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Alby Richard, Benjamin Thompson, Robert Hess, Craig Aaen-Stockdale, Christopher Pack; Motion direction discrimination in strabismic amblyopia: Effects of stimulus contrast and size. Journal of Vision 2009;9(8):1057. doi: https://doi.org/10.1167/9.8.1057.
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© ARVO (1962-2015); The Authors (2016-present)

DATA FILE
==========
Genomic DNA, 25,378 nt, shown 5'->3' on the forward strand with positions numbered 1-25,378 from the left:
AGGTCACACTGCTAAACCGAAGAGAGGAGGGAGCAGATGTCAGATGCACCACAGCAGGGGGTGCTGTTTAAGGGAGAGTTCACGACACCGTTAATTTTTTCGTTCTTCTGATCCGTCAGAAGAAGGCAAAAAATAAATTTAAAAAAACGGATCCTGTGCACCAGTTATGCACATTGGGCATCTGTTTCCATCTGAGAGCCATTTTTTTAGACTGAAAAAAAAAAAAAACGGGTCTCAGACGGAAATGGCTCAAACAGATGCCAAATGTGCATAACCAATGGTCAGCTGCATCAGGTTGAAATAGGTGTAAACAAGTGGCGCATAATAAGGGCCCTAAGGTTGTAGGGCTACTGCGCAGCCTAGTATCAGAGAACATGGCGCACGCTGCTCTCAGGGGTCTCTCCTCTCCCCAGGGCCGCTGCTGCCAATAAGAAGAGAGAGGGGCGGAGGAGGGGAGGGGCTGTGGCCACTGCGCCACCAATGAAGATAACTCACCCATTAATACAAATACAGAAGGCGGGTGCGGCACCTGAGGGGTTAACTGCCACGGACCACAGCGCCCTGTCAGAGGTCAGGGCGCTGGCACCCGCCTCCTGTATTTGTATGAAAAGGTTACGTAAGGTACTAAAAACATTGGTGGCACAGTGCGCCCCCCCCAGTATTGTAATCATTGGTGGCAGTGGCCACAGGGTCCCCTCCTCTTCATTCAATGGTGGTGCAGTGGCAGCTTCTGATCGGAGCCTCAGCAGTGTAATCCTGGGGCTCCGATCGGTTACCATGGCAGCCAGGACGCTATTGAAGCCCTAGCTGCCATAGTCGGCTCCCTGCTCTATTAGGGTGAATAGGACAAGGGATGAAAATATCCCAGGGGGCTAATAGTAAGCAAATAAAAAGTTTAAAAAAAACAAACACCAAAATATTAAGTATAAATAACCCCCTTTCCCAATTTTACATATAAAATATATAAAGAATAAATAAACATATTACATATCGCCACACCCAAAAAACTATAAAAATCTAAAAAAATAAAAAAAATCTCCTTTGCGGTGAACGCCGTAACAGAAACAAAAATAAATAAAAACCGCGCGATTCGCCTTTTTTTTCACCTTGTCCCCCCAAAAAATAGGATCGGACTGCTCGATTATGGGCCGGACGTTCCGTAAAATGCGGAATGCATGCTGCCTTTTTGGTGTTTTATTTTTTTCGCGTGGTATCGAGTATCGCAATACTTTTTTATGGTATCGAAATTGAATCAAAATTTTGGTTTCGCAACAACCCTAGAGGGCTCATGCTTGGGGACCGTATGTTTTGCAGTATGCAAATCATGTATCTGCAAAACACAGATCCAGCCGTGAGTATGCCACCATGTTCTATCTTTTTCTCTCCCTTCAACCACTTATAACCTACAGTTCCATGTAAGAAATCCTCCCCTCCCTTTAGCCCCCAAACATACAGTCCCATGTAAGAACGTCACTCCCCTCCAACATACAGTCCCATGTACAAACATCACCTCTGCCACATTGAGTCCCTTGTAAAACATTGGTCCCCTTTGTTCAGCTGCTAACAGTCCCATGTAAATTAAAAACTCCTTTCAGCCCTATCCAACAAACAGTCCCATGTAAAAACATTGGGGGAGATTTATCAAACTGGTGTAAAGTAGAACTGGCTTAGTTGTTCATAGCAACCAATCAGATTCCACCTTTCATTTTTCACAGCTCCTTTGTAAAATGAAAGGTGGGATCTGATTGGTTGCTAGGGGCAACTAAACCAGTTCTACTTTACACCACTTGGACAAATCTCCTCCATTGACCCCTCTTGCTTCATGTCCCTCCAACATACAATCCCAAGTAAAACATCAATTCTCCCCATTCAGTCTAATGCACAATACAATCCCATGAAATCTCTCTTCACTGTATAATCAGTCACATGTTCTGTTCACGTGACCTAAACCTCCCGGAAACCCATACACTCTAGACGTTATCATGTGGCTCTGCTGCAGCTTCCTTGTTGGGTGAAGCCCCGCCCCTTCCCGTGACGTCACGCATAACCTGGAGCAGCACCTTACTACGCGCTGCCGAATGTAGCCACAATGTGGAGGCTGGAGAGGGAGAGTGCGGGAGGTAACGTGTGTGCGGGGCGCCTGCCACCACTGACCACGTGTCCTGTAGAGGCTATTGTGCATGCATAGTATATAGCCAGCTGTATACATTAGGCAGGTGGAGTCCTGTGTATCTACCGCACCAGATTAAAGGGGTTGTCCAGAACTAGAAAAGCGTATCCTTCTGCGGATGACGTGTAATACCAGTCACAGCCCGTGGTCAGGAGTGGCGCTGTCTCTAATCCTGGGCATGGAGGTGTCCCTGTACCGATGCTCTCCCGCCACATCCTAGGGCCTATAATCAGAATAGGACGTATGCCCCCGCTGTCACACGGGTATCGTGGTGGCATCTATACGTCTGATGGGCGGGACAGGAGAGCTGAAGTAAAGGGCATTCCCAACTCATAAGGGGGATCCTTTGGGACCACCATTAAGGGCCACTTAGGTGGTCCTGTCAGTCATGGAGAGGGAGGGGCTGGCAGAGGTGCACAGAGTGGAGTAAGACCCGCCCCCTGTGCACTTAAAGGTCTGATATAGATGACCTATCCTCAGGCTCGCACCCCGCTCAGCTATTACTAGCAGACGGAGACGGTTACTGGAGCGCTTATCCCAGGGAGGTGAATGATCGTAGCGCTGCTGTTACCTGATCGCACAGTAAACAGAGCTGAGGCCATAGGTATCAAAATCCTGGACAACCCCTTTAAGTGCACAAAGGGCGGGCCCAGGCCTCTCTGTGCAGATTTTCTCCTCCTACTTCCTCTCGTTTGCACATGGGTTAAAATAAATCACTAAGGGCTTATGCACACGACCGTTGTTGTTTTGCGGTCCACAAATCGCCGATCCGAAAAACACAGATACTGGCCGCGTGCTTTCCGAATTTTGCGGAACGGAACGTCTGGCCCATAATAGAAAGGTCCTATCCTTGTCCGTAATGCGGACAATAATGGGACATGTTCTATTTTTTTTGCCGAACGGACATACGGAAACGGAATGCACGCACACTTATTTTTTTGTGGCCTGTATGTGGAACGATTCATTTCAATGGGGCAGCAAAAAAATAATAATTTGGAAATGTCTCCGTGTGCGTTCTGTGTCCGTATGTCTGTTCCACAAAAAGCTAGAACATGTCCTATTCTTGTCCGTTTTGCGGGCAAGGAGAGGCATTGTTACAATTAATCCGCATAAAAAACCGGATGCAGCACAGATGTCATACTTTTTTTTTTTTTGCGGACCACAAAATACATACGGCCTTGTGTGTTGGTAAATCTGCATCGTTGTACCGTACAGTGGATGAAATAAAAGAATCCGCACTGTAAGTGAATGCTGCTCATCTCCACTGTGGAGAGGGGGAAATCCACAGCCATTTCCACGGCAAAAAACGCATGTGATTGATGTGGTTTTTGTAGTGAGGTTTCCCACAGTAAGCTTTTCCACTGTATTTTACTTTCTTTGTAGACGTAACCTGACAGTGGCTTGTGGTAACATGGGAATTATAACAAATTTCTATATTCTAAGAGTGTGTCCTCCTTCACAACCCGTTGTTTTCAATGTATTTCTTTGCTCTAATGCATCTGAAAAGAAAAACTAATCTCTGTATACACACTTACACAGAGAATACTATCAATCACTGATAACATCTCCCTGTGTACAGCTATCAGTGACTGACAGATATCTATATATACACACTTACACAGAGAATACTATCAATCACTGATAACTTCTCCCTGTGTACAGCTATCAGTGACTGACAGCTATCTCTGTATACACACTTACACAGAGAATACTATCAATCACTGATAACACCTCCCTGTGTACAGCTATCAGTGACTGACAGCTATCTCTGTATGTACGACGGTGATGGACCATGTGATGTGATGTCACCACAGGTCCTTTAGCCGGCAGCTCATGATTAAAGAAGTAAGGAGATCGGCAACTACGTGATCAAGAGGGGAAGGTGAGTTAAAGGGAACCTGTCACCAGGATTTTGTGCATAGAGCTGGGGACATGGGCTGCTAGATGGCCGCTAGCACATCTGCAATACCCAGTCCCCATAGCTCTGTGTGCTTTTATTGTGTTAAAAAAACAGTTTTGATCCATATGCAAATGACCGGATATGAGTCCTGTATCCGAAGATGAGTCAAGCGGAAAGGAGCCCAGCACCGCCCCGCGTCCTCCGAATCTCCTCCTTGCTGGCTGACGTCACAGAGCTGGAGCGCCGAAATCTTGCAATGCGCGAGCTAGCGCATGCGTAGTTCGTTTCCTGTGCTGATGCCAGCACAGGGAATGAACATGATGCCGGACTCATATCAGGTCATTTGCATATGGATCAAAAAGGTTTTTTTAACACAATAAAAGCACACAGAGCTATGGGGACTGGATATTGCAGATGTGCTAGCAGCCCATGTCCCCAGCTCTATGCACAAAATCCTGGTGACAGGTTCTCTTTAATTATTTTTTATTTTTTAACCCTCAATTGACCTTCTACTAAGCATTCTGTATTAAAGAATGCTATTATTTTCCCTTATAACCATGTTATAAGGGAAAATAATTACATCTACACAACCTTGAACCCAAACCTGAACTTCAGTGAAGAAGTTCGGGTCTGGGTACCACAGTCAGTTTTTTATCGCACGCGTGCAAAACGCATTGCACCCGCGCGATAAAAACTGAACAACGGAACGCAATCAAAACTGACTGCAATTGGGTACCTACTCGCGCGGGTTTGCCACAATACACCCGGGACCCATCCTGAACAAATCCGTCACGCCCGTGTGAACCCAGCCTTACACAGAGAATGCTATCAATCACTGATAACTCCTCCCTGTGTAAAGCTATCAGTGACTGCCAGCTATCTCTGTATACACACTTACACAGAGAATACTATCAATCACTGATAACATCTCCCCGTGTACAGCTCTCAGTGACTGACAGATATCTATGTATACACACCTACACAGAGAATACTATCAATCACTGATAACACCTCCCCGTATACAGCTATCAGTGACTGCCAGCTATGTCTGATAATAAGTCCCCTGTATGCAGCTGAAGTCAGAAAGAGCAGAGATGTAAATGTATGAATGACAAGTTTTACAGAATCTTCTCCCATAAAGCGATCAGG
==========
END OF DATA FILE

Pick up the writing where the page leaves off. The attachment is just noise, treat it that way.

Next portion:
It is established that amblyopic eyes are impaired at motion tasks requiring segregation of signal from noise; yet the fidelity of amblyopic motion processing in the absence of external noise is unclear. We investigated the effects of stimulus size and contrast on the ability of strabismic amblyopes to detect the motion direction of briefly (70ms) presented Gabor patches. The stimuli had a spatial frequency of 0.5cpd, and the size was varied from 5.3° to 18.5°. Two contrasts were tested for all stimulus sizes: a high contrast of 98% was used for all participants, and a low contrast of 1.5% was used for the control participants. The low contrast varied for the amblyopic observers as the stimulus had to be visible to the amblyopic eye. The stimulus was a two-frame motion pulse, constructed by shifting the phase of a Gabor patch on consecutive frames. Measurements were made under both monocular and binocular viewing conditions for 5 amblyopic and 5 control participants. Amblyopic eyes were impaired relative to control eyes for the monocular high contrast condition but did not differ from fellow eyes. The effect of size was consistent across all eyes for the high contrast stimulus. For the monocular low contrast condition, amblyopic eyes showed a pronounced curtailment in the beneficial effects of spatial summation on motion discrimination, relative to control eyes and the fellow eyes. For controls, binocular viewing greatly increased the beneficial effects of spatial summation relative to monocular viewing. No such effects were observed for amblyopic observers, suggesting that the amblyopic eye did not contribute to task performance under binocular viewing conditions. Interestingly, monocular performance for the amblyopic fellow eye was superior to monocular performance for either eye of controls. Our results suggest a specific deficit in spatial summation of low contrast motion information in strabismic amblyopia.
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